This video discusses an example of mass torture in Cambodia under Pol Pot.
One thing you notice about this story is that it doesn’t sound like a classic story of torture. There is no incarceration, no beating, no interrogation and so the victim might not endorse the fact that they were tortured if asked “were you ever tortured?” But if you ask “Were you ever threatened with execution, did you ever witness the execution or mock execution of a friend or loved one, did you experience extended periods of intentional deprivation, were you forced to work against your will like a slave?” Then clearly this victim would say yes, even though he may feel his friend was tortured and not identify this own experience as torture. Specificity, and not a gloss using the word torture, can be central to getting the history.
Another feature of torture survivors that I have been struck by after taking dozens of these histories is that often the trauma the victim experiences is not the haunting image that recurs routinely in their nightmares, and not the story that captures for them the horror and heartbreak of the events. It is what they witness of the suffering of others that grieves them the most and proves to be the lasting image hardest to shake. They often forget what they experienced themselves and can repress it and only the looks on the faces of others linger. For this reason, one should not minimize the impact of witnessing the torture of others.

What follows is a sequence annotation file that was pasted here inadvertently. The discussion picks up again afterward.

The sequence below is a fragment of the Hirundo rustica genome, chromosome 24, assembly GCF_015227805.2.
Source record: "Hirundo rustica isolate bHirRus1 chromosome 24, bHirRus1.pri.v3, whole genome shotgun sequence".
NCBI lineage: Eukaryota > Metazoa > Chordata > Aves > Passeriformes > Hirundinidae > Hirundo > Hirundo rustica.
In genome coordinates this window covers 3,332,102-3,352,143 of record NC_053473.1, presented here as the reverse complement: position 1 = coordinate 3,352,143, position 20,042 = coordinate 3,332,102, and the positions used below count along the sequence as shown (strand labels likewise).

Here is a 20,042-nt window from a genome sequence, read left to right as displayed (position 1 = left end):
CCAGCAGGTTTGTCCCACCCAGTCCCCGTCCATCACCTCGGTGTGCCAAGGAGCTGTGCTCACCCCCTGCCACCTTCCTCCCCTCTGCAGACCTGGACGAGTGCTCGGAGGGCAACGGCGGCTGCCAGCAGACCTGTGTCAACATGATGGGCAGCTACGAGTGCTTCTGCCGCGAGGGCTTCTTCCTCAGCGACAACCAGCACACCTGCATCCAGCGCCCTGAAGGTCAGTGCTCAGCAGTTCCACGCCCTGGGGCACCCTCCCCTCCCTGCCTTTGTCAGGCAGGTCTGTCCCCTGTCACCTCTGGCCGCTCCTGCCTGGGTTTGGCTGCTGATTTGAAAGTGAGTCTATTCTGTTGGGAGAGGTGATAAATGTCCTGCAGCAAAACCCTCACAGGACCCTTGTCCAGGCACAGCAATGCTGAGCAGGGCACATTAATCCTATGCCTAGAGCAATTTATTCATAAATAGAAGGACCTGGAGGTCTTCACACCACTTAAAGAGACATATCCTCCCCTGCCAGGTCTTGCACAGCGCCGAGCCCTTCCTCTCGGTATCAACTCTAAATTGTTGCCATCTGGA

A woman held by the Ethiopian government for three months and beaten and bound tells mostly of watching someone have their face dipped in boiling water or another raped as the events most painful from her experience. The image, the screams, the inability to help these people forms the pains are harder to carry than receiving a blow directly, and it is exactly why including a history of the torture or execution of family and friends is important.
The shared experience of suffering is exactly why this theatrical display is made by the Khmer Rouge in this case. They do not want information from this man or others, they do not want to clarify the rules, they want to display power and control over the population. The very public and outrageous dissection of this poor man was done to illustrate a point about rebellion and disobedience. The phrase “big liver” in Khmer connotes avarice, disregard for social conventions, and rebellion so the vivisection and removal of his liver in front of the group was intended to make the crowd carry this image in mind as a lesson.
Finally, this happened many many years ago when he was a young man, but he has carried this his entire life, tucked away, and it comes back to injure him when he can afford it the least.